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E-Marketing Performance Blog

Branding vs. Selling

Anne Kennedy is reporting in today’s Search Day article about recent studies that detail what types of phrases users use to search.

Some of the surprising, almost counter-intuitive findings from this research: Most people begin shopping searches using generic searches long before they get down to brands.

…a recent DoubleClick study has shown that “buyers clearly favor generic terms early in the buying cycle,” according to Cam Balzer of Performics, DoubleClick’s search marketing division. Further, searchers do a lot of research before buying, affording nearly five touch points on average. A majority of 70 to 80 percent of buyers searched on generic terms, with searches on brand names peaking immediately before purchase.

On the surface, these studies may appear to be advocating the use of more generic phrases when targeting your site for top search engine rankings. If your immediate goal is to increase sales I believe the studies overwhelmingly show that more specific phrases are those that will return your highest visit per sale ratio, and therefore your return on investment.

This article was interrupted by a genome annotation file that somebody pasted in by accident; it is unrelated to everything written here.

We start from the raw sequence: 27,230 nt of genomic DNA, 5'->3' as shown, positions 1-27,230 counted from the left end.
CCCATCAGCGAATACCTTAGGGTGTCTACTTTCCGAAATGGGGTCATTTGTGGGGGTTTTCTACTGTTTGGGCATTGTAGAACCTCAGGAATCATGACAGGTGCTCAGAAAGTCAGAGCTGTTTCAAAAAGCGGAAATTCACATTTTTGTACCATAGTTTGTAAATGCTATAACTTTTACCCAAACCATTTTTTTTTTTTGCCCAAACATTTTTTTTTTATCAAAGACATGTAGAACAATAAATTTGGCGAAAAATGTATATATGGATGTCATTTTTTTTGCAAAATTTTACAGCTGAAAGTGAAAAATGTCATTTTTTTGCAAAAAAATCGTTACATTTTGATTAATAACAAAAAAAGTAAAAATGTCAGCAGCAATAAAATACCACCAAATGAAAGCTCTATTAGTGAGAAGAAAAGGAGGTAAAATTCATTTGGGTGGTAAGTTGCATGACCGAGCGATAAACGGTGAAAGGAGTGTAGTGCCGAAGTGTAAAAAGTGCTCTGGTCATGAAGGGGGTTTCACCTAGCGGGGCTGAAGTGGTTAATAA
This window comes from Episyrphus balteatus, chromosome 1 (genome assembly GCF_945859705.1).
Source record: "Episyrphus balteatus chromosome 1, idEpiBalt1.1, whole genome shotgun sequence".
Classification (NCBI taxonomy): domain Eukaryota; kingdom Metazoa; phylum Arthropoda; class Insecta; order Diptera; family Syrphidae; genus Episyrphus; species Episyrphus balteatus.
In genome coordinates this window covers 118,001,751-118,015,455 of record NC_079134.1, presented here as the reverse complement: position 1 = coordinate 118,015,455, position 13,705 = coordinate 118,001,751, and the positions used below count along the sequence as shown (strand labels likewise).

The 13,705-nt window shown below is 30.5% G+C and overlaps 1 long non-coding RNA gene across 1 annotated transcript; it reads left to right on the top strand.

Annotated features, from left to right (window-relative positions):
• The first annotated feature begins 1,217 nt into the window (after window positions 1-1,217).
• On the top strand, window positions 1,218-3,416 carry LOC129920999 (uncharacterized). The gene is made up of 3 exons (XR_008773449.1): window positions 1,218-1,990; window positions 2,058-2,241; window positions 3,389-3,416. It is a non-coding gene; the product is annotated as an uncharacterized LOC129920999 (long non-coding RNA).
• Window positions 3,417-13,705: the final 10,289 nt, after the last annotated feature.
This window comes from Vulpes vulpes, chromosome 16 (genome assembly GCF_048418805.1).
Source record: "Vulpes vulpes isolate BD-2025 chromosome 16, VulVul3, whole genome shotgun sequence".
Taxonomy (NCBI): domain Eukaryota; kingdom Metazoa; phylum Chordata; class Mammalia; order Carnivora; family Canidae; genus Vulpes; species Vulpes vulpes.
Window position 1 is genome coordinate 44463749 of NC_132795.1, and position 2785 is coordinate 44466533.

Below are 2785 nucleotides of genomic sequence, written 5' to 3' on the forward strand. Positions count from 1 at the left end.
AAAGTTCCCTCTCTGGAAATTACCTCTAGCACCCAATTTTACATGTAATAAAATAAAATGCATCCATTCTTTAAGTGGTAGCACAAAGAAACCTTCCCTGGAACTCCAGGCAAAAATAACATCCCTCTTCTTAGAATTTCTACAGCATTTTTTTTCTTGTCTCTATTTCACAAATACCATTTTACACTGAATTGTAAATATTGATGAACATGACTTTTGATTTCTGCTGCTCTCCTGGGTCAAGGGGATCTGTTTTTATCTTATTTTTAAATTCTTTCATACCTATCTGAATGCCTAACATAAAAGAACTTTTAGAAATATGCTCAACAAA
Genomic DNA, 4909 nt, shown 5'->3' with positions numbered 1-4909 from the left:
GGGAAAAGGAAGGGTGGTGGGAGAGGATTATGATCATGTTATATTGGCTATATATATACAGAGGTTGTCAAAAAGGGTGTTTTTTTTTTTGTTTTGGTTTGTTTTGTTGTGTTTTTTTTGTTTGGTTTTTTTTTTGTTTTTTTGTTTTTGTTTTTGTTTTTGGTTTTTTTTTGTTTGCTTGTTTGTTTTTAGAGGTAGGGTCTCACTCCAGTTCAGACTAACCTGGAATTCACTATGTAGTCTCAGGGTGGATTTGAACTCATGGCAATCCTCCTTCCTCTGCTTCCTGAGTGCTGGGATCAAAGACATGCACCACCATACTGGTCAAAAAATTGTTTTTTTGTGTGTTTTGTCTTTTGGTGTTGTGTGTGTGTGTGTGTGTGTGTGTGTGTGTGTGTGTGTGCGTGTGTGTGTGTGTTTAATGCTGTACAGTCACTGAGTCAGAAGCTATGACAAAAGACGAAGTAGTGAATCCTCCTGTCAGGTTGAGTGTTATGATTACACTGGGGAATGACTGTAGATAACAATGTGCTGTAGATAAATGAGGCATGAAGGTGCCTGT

Other recent studies are show that searchers are increasingly using two-, three-, and four-word phrases when searching. This makes sense. Look at the quote above “A majority of 70 to 80 percent of buyers searched on generic terms, with searches on brand names peaking immediately before purchase. This means that in the research phase, searchers still type in generic phrases, but as they get closer and closer to making a purchasing decision, longer and more precise phrases are typed into the search box.

The net effect of this is that if you are ranked with generic phrases you are doing more branding than selling. Branding can be great, and many companies spend huge amounts of their marketing dollars on just that, but for many businesses, branding is not the best marketing model. If you can afford to brand, and feel that it will ultimately he helpful to your bottom line, by all means, optimize for the more generic phrases for your industry. Just be aware, if you target the generic phrases but neglect the more specific phrases, you may be getting your brand name to more searchers, but somebody else is getting the sale.

Stoney G deGeyter

Stoney deGeyter is the author of The Best Damn Web Marketing Checklist, Period!. He is the founder and CEO of Pole Position Marketing, a web presence optimization firm whose pit crew has been velocitizing websites since 1998. In his free time Stoney gets involved in community services and ministries with his “bride enjoy” and his children. Read Stoney’s full bio.

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